Corresponding Author: Pia S. Pannaraj, MD, MPH, Pediatrics and Molecular Microbiology and Immunology, Keck School of Medicine, University of Southern California, Division of Infectious Diseases, Children’s Hospital Los Angeles, 4650 Sunset Blvd, MS #51, Los Angeles, CA 90027 (ppannaraj@chla.usc.edu).

Author Contributions: Mr Congrave-Wilson and Dr Pannaraj had full access to all of the data in the study and take responsibility for the integrity of the data and the accuracy of the data analysis. Dr Pannaraj is accountable for all aspects including accuracy and integrity of the work.

Concept and design: Congrave-Wilson, Lee, Pannaraj.

Acquisition, analysis, or interpretation of data: All authors.

Drafting of the manuscript: Congrave-Wilson, Lee, Jumarang, Perez.

Critical revision of the manuscript for important intellectual content: Congrave-Wilson, Bender, Dien Bard, Pannaraj.

Statistical analysis: Congrave-Wilson, Lee, Pannaraj.

Obtained funding: Pannaraj.

Administrative, technical, or material support: Jumarang, Perez, Dien Bard.

Supervision: Lee, Pannaraj.

Conflict of Interest Disclosures: Dr Pannaraj reported receiving consultant fees from Sanofi-Pasteur and Seqirus, research funding from Pfizer and AstraZeneca for unrelated studies, and grants from MedImmune. No other disclosures were reported.

Funding/Support: This study was funded by grant U01AI144616-02S1 from the National Institutes of Health/National Institute of Allergy and Infectious Diseases. The funds were used for salary support for staff and materials to conduct the study.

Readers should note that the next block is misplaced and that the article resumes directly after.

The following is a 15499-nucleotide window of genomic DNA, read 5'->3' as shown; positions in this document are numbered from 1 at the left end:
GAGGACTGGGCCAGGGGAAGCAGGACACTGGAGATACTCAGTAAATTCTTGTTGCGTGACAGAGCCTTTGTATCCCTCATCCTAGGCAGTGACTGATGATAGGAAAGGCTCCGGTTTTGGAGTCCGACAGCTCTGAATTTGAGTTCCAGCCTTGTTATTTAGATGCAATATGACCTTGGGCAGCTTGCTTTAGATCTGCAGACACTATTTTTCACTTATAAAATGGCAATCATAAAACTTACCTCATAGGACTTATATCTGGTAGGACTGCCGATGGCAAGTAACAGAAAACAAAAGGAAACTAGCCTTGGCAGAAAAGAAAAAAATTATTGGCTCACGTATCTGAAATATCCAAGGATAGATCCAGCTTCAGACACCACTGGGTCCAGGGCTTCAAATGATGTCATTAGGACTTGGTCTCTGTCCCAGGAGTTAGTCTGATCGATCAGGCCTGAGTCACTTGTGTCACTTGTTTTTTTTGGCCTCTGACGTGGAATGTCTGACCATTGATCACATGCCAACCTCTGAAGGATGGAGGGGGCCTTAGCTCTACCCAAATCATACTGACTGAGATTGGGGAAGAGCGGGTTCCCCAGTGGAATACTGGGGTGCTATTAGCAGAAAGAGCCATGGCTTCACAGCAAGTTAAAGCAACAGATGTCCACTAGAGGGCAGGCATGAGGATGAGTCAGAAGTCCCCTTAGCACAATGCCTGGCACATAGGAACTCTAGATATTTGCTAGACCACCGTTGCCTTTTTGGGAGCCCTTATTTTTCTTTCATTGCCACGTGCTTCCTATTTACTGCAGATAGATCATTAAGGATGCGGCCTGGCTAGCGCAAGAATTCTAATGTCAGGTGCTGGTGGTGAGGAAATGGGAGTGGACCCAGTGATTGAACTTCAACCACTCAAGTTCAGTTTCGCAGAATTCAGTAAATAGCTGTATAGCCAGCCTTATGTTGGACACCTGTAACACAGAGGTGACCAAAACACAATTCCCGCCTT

Role of the Funder/Sponsor: The funders had no role in the design and conduct of the study; collection, management, analysis, and interpretation of the data; preparation, review, or approval of the manuscript; and decision to submit the manuscript for publication.

Additional Contributions: We thank Ariana Peralta, AS, Melissa Lucero Tanaka, MD, Adrianna Sainz, BS, Carolyn Jennifer Marentes Ruiz, MD, and Lauren Turner, MS, who helped to collect specimens; and Wesley Cheng, BS, for help with REDCap. All received salary support from the study and are staff at Children’s Hospital Los Angeles.

References
1.
Centers for Disease Control and Prevention. Interim guidelines for collecting and handling of clinical specimens for COVID-19 testing. Accessed February 23, 2021. https://www.cdc.gov/coronavirus/2019-ncov/lab/guidelines-clinical-specimens.html
2.
Moreno-Contreras  J, Espinoza  MA, Sandoval-Jaime  C,  et al.  Saliva sampling and its direct lysis, an excellent option to increase the number of SARS-CoV-2 diagnostic tests in settings with supply shortages.   J Clin Microbiol. 2020;58(10):e01659-e20. doi:10.1128/JCM.01659-20PubMedGoogle ScholarCrossref
3.
Riccò  M, Ranzieri  S, Peruzzi  S,  et al.  RT-qPCR assays based on saliva rather than on nasopharyngeal swabs are possible but should be interpreted with caution: results from a systematic review and meta-analysis.   Acta Biomed. 2020;91(3):e2020025. doi:10.23750/abm.v91i3.10020PubMedGoogle Scholar
4.
Jaafar  R, Aherfi  S, Wurtz  N,  et al.  Correlation between 3790 quantitative polymerase chain reaction-positives samples and positive cell cultures including 1941 severe acute respiratory syndrome coronavirus 2 isolates.   Clin Infect Dis. 2021;72(11):e921. doi:10.1093/cid/ciaa1491PubMedGoogle Scholar
5.
Nacher  M, Mergeay-Fabre  M, Blanchet  D,  et al.  Prospective comparison of saliva and nasopharyngeal swab sampling for mass screening for COVID-19.   Front Med (Lausanne). 2021;8:621160. doi:10.3389/fmed.2021.621160PubMedGoogle Scholar
6.
Owusu  D, Pomeroy  MA, Lewis  NM,  et al; Household Transmission Study Team.  Persistent SARS-CoV-2 RNA shedding without evidence of infectiousness: a cohort study of individuals with COVID-19.   J Infect Dis. Published online February 27, 2021. doi:10.1093/infdis/jiab107PubMedGoogle Scholar